Shortly after the battle, soldiers of the Fifty-fourth advocated for a memorial to their fallen leader, to be placed near the place where he fell. Shaw’s father was on board, but for a number of reasons, this memorial was never built. The monies raised towards it went for the first free school for African American children in Charleston, which was named for Shaw. In 1865 an African American businessman named Joshua Benton Smith, who had worked for the Shaw family when Robert was young, called for a memorial in Boston. In 1883, the commission for a sculpture was given to Augustus Saint-Gaudens, who completed the work in 1897. “Saint-Gaudens always strove for perfection regarding realism. In this relief, he wanted to show a range in facial features and age, as found among the men of the regiment. This was the first time a monument depicted blacks realistically, and not as stereotypes. He hired African American men to pose, and modeled about 40 different heads to use as studies. His concern for accuracy also extended to the clothing and accoutrements.” (https://www.nps.gov/saga/learn/historyculture/the-shaw-memorial.htm)
At the unveiling on Boston Common, two of Shaw’s nephews and some 65 veterans of the Fifty-fourth Massachusetts Infantry were present.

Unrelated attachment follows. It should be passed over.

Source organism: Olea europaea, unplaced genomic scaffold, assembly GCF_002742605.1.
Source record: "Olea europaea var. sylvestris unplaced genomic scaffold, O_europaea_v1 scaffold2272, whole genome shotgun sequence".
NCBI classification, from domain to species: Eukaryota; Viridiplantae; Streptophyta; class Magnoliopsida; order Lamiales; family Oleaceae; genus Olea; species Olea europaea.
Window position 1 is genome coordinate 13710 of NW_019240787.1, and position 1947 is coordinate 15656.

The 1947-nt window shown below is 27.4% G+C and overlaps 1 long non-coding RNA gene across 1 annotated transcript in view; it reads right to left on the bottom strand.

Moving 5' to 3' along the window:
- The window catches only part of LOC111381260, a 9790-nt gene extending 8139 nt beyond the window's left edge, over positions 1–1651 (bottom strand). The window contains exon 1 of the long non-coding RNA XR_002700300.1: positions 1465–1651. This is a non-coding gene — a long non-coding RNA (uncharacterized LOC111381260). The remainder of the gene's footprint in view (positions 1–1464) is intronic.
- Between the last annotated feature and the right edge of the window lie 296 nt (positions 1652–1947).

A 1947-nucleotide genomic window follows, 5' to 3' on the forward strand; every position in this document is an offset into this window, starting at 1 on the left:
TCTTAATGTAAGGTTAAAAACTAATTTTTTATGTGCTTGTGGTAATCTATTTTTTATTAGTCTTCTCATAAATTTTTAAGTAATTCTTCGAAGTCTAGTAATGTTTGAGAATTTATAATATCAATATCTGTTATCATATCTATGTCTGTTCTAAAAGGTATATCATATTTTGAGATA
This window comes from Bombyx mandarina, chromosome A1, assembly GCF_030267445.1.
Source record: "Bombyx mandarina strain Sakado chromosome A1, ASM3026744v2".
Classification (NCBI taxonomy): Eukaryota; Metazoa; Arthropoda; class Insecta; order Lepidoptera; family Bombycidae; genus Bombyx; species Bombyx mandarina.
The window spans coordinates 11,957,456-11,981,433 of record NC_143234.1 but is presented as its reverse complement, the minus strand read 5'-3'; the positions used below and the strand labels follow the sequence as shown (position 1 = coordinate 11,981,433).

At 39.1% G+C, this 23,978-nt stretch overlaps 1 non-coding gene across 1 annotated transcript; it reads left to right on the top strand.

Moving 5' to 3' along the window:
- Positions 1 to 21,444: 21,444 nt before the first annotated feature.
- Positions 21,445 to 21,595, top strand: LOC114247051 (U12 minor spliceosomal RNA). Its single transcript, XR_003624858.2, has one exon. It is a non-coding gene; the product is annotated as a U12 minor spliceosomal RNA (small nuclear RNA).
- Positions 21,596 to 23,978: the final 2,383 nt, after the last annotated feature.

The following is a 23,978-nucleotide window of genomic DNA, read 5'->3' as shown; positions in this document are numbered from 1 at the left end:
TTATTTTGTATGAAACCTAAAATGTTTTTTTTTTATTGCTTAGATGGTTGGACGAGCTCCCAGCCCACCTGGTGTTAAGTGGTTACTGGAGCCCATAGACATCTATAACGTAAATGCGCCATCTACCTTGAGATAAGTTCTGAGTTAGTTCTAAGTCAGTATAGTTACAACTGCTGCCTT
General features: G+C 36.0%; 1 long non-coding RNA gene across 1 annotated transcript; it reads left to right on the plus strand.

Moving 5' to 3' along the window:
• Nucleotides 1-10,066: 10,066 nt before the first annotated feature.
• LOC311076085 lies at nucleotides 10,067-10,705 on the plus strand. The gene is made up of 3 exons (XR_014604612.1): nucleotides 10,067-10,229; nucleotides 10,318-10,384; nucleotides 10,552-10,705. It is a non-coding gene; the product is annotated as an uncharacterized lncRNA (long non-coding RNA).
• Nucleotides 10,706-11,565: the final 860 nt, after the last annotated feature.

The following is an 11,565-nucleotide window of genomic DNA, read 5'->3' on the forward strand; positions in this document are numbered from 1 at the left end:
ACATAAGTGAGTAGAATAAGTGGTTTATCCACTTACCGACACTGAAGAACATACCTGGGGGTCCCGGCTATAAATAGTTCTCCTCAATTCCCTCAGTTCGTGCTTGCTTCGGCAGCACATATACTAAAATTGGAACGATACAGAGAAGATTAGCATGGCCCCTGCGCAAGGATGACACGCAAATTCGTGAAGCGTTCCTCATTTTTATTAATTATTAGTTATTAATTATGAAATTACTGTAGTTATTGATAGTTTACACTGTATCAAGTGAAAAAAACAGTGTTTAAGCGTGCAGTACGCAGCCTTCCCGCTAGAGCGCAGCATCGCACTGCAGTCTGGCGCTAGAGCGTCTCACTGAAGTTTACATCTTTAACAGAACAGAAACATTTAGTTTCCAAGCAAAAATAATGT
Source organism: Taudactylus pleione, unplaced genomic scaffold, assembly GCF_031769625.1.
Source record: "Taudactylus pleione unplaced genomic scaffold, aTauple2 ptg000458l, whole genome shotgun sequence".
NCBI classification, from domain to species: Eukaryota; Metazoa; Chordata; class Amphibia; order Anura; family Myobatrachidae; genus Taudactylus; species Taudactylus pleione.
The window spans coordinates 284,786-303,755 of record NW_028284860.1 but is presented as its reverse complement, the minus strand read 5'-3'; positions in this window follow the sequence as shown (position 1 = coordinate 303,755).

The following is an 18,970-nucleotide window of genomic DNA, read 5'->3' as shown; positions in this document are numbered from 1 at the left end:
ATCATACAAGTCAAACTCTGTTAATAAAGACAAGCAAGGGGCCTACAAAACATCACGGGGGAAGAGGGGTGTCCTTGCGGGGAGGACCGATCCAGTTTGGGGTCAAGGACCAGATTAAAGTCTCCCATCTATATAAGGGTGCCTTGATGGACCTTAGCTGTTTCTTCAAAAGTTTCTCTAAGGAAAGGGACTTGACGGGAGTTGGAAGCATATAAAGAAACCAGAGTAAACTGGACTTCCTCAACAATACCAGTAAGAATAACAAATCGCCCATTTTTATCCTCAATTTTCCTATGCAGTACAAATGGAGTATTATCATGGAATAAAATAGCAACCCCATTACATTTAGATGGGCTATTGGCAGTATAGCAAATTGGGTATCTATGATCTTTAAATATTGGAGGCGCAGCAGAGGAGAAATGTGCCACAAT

The dedication of Augustus Saint-Garden’s memorial to Robert Gould Shaw and the Massachusetts 54th Regiment on Boston Common, 1897. Source: https://apps.bostonglobe.com/boston-revealed/series/shaw-elms/
Here’s a close-up of the memorial.
Shaw’s heroism and sacrifice were also lauded by people who never knew him. University Archives Special Collections has a collection of poetry (MSS 102) written by a woman who lived in New Harmony named Betsy Wells Hall. She lived during the Civil War, and wrote a poem in memory of Abraham Lincoln, as well as one on the New Year 1862. When she learned about Shaw’s death, she penned this in his honor and memory.
All glory to the honored brave,
Though low in gory bed he lies
To rise up with each rescued slave
When the last trump shall rend the skies.
He calmly sleeps with the oppressed
With them shall find a welcome given
Well done thou faithful soul expressed
In the assembled court of Heaven.
Thus for and with the Saviour’s poor
With the down trodden dared to die
The cross he bravely did endure
His crown awaits him far on high.